ADHD – The Rosenshine Method

In her latest post, Zoe Enser (@GreeboRunner) explores how direct instruction approaches can support pupils with ADHD and others with limitations in working memory.

I recently had the opportunity to attend a CPD session on ADHD delivered by our area Ed. Psych. This is a condition which I encounter on a daily basis and is something, having started my teaching career in the SEND Department, which I feel quite knowledgeable about.

However, this session raised quite a few interesting points about the condition being related to Executive Functions in the prefrontal cortex of the brain, and how we, as educators, can support students who are experiencing these difficulties. Much as with development delays in reading, writing or numeracy, ADHD is a developmental delay in how students focus on, organise and process information. None of this is new information, but perhaps due to some of my recent exploration of the theory of cognition, it struck a different cord. Isn’t part of the answer sitting amongst the aspects of good instruction we have been hearing so much about recently?

Here is my thinking:

  1. Students with ADHD (diagnosed or with similar traits) struggle with remaining focused. We know how frustrating it is for us, and for them, but perhaps coming back to the Rosenshine Principle ‘introduce material in small steps’ would be a useful approach. Breaking information or tasks into small, manageable pieces is something which I have certainly seen time and again listed amongst the strategies for students with SEND, but I hadn’t really drawn the two ideas together fully. Asking direct questions to check understanding and reengage students in their learning can also be a powerful tool here.
  2. Not only are there issues with focus but working memory can often be an issue for this group. Therefore, as we introduce material in ‘small steps’ we need to make sure that we use aspects of dual coding to capture what they are learning about or through ‘modelling’, diagrams or even simply writing a keyword on the board, we know this can support the working memory for all students.
  3. Scaffolding students’ work, before moving them onto more independent practice, something I have explored previously here, is essential for all. The more difficult the task, then more scaffolding, or scaffolded attempts, will be required. It may be this group need more of those stepping stones, both to help break that task down and retain focus and to enable them to achieve success along the way. Sadly, we know many students who present challenging behaviours or have developmental delays can often lack in self-belief as they are so used to being ‘behind’ their peers. The principles of instruction give us yet another way we can support them to achieve alongside everyone in the class and have opportunities to reflect on the progress they have made, essential when considering regulating their own learning.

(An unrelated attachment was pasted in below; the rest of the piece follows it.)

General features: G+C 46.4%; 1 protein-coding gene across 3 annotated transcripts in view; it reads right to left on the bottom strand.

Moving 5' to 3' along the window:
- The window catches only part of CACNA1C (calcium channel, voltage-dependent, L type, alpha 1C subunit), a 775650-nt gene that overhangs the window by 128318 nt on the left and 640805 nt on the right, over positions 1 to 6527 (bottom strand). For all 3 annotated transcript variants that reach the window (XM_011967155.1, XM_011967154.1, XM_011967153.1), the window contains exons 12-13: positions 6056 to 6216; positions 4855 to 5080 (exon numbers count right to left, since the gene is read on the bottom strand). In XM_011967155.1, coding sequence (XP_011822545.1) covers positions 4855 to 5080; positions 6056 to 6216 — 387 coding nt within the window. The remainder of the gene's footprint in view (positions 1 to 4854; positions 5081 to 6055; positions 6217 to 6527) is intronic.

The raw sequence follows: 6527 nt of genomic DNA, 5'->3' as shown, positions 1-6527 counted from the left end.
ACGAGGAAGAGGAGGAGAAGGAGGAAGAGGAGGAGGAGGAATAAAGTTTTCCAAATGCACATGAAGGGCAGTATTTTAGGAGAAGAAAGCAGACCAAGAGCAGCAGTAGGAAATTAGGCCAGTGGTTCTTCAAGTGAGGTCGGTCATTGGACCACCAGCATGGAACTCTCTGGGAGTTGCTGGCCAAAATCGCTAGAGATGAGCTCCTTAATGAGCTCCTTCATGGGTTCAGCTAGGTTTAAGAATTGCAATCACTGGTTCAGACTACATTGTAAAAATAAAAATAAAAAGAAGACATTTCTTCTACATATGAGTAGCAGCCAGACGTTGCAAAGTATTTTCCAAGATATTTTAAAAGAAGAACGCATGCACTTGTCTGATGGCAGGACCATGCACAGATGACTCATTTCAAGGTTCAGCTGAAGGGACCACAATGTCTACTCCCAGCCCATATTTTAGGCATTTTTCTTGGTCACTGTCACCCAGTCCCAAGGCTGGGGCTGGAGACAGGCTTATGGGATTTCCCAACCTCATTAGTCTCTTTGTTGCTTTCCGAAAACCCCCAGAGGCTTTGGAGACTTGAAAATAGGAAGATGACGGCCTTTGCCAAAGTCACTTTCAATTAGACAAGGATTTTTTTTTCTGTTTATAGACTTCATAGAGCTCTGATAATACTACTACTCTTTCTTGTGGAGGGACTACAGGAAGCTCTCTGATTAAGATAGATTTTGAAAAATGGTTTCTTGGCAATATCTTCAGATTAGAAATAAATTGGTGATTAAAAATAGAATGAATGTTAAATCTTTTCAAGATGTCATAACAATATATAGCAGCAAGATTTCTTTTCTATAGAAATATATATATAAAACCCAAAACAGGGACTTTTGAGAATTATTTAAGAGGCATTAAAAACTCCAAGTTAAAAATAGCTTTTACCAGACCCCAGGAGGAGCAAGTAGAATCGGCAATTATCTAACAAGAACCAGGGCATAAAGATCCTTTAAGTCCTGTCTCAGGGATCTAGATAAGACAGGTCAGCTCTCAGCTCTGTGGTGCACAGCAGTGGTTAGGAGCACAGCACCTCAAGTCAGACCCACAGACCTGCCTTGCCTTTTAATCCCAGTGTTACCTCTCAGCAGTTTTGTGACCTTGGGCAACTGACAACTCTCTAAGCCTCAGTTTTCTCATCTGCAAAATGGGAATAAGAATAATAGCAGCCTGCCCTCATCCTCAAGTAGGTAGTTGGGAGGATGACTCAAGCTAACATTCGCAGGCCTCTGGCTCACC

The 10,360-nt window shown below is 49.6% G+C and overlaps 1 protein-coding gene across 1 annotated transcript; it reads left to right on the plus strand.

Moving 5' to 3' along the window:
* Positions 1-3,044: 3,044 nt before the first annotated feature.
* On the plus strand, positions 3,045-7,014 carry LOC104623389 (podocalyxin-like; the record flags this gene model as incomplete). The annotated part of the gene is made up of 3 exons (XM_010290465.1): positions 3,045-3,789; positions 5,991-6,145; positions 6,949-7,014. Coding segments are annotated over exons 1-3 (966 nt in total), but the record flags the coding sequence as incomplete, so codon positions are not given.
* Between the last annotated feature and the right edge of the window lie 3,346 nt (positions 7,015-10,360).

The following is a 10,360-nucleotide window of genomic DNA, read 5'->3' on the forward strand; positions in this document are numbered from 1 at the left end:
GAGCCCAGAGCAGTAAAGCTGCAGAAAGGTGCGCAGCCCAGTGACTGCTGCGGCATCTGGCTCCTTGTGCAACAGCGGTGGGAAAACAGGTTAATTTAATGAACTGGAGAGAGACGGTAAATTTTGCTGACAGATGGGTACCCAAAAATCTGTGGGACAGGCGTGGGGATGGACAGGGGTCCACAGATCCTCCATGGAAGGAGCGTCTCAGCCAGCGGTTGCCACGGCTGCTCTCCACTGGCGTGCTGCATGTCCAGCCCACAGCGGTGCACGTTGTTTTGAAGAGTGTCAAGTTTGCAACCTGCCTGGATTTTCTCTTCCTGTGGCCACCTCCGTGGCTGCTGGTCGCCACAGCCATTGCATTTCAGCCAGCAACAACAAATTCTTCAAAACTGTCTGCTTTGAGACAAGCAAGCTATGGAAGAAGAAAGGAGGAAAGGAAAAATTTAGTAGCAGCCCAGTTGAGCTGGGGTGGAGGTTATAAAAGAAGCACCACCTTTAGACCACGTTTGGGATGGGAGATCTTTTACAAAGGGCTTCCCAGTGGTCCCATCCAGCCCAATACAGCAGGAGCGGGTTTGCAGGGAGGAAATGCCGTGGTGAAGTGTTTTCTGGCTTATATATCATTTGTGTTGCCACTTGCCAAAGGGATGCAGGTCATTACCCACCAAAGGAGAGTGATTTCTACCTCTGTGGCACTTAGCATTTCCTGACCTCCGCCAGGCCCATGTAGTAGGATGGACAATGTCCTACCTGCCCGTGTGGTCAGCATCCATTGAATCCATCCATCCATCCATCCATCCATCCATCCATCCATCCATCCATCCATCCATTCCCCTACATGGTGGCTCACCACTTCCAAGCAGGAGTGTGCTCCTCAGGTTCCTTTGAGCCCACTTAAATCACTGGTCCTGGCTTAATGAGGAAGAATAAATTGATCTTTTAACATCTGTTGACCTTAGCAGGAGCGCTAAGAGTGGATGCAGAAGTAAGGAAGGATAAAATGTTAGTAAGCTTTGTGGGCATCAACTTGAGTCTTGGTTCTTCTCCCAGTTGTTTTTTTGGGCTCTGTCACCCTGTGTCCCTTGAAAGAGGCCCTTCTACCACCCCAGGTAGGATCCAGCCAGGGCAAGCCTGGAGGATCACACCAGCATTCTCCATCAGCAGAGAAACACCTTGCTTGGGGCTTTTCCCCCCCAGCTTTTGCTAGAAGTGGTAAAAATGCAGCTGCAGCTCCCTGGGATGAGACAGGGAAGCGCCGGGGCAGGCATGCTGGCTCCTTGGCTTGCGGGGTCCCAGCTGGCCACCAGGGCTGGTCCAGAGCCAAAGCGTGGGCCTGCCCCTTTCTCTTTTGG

4. Which brings me to self-regulation. The regulation of learning, behaviour and emotions are all extremely difficult for students who have this kind of developmental delay. The classroom may not be the only place where these issues can be addressed, with pastoral support being invaluable, but there is an opportunity here to explore how metacognitive approaches could support this group even further. Just as with students from disadvantaged backgrounds, this group could benefit disproportionally from some direct metacognitive instruction, so we need to model it, plan for it, and return to it frequently. We may be primarily focusing on our subject, but a toolkit to support self-regulation may turn out to be significant here. Certainly this is an area I am keen to explore further with all students
  5. Whilst we are teaching students about the ways they can regulate their learning through metacognition, we can support them by how we organise the information they are given. Planning to review and recap, build up knowledge over a period of time, and help them to organise and capture it in a clear way could be extremely useful. Oliver Caviglioli talked about how our knowledge is organised into a hierarchy within our schemata. If students struggle with this, then we can support them by taking away the guess work as to how to do this. Cornell notes, use of dual coding again, and other structures could prove invaluable and us modelling this process may support students towards achieving this themselves.

As with all students and indeed any learning need, students with ADHD are an immensely diverse group, who will respond in many different ways in their day to day interactions and learning. However, the simplicity of some of the processes of direct instruction, in terms of knowing what stage you are at in the learning process, having clear routines of modelling and scaffolds and detailed links to the different stages, might be significant in moving the learning forward for this group in my classroom. I’m no expert of course, and I am not suggesting for a moment that good ol’ Rosenshine is suddenly going to be the way to support all learners and magic away any barriers they might encounter. But these strategies, coupled with a quiet, calm, focused, and supportive learning environment, are something I will be continuing to explore and reflect on in the coming months.  

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